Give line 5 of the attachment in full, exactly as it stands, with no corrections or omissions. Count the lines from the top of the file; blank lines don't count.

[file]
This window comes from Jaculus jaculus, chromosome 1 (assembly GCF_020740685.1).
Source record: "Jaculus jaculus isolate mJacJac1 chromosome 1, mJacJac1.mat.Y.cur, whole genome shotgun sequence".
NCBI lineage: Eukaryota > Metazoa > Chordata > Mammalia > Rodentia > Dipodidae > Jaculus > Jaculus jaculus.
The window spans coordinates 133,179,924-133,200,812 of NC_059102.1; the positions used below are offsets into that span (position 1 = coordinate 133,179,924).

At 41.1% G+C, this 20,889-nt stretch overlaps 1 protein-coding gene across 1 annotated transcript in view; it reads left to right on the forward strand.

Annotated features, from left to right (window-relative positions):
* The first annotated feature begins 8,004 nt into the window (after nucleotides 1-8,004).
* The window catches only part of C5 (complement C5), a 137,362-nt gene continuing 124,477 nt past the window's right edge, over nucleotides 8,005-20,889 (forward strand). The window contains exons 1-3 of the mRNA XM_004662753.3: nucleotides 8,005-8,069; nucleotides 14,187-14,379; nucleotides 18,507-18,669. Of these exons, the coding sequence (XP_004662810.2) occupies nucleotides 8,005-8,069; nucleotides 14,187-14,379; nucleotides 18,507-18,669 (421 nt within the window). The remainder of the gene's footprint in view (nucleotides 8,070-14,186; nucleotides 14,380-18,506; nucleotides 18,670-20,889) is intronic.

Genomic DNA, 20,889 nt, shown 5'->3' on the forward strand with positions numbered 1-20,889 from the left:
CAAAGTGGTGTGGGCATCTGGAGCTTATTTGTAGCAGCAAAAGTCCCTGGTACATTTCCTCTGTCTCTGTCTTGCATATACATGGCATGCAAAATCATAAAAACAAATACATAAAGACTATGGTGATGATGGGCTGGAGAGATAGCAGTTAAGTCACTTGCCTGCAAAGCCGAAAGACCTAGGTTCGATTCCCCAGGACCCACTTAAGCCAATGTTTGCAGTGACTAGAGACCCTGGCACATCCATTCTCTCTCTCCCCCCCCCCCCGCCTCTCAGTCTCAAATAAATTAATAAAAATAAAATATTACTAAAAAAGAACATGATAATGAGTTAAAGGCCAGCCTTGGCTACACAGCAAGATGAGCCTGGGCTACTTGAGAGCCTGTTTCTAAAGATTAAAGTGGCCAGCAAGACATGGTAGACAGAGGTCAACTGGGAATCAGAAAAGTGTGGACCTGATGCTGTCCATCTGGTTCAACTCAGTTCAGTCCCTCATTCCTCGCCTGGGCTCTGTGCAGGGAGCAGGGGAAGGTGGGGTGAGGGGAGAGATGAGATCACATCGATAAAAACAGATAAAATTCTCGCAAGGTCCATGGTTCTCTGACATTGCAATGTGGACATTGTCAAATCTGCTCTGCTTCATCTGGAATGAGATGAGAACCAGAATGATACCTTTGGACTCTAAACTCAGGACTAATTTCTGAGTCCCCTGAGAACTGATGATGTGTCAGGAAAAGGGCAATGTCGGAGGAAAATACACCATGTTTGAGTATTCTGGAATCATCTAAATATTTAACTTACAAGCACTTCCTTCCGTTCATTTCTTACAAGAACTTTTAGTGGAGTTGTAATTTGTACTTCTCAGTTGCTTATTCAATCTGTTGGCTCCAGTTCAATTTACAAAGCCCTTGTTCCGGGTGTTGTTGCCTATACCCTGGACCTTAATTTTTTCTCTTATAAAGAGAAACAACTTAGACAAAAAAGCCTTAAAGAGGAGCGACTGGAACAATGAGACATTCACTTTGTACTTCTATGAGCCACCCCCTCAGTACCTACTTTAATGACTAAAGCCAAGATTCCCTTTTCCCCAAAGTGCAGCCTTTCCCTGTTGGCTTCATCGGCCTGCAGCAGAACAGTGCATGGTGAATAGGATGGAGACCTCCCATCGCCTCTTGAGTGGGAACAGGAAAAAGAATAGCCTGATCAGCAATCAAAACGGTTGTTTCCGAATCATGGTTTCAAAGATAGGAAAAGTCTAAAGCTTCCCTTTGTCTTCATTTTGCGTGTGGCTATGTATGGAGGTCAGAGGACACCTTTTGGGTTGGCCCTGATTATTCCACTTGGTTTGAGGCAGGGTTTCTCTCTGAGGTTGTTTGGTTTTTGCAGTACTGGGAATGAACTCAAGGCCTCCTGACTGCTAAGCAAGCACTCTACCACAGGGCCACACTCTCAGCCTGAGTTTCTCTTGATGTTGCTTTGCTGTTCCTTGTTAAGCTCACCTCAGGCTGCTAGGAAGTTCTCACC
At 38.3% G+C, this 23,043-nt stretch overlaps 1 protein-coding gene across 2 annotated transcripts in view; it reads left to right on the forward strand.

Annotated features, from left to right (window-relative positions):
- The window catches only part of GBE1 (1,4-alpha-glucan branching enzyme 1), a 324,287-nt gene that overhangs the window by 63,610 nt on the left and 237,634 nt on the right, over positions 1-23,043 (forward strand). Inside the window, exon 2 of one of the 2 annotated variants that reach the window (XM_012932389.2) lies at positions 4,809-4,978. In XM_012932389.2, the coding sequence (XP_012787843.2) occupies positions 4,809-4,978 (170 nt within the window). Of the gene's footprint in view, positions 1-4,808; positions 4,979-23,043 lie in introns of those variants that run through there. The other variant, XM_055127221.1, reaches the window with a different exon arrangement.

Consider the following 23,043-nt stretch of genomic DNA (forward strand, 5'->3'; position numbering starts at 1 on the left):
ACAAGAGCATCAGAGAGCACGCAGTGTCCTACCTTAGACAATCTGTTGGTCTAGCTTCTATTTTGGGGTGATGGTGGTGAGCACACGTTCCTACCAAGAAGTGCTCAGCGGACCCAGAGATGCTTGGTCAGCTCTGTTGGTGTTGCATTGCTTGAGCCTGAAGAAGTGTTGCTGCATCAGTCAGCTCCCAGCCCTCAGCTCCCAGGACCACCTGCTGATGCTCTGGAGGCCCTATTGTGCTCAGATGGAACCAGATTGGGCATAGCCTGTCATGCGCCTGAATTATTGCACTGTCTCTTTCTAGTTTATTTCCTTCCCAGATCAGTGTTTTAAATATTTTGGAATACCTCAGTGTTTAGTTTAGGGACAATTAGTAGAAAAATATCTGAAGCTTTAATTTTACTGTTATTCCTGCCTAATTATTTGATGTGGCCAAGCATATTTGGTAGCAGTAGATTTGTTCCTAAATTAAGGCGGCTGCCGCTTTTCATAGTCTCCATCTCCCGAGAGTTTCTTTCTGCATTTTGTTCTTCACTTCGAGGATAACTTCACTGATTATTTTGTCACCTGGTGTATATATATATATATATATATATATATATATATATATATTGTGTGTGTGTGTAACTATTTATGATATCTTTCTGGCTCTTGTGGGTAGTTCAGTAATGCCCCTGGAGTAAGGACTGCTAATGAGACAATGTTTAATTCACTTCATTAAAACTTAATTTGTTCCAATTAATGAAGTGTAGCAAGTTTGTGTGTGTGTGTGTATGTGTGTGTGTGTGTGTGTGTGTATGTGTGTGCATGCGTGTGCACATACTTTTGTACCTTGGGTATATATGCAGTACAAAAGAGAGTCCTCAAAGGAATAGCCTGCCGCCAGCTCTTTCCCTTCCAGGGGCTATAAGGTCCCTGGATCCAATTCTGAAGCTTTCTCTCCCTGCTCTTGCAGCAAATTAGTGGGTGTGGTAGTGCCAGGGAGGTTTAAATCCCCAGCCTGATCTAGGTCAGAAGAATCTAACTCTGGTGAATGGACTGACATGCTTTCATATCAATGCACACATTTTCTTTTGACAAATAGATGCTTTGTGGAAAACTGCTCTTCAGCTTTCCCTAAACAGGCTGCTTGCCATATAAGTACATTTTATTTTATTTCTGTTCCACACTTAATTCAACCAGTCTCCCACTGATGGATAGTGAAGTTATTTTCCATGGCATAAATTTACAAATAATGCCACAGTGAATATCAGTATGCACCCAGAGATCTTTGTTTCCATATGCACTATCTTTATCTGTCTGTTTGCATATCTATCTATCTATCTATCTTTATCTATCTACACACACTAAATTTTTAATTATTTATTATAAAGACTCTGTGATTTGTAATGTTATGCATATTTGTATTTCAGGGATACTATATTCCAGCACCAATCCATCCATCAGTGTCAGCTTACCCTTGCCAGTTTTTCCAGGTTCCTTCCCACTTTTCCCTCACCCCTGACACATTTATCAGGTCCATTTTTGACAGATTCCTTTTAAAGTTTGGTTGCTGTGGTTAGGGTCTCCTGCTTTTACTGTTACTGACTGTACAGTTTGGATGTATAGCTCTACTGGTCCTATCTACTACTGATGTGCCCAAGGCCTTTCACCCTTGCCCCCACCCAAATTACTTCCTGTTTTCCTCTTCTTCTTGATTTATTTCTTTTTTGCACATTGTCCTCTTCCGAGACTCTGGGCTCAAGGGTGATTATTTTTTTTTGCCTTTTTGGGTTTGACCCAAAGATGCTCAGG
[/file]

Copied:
At 41.1% G+C, this 20,889-nt stretch overlaps 1 protein-coding gene across 1 annotated transcript in view; it reads left to right on the forward strand.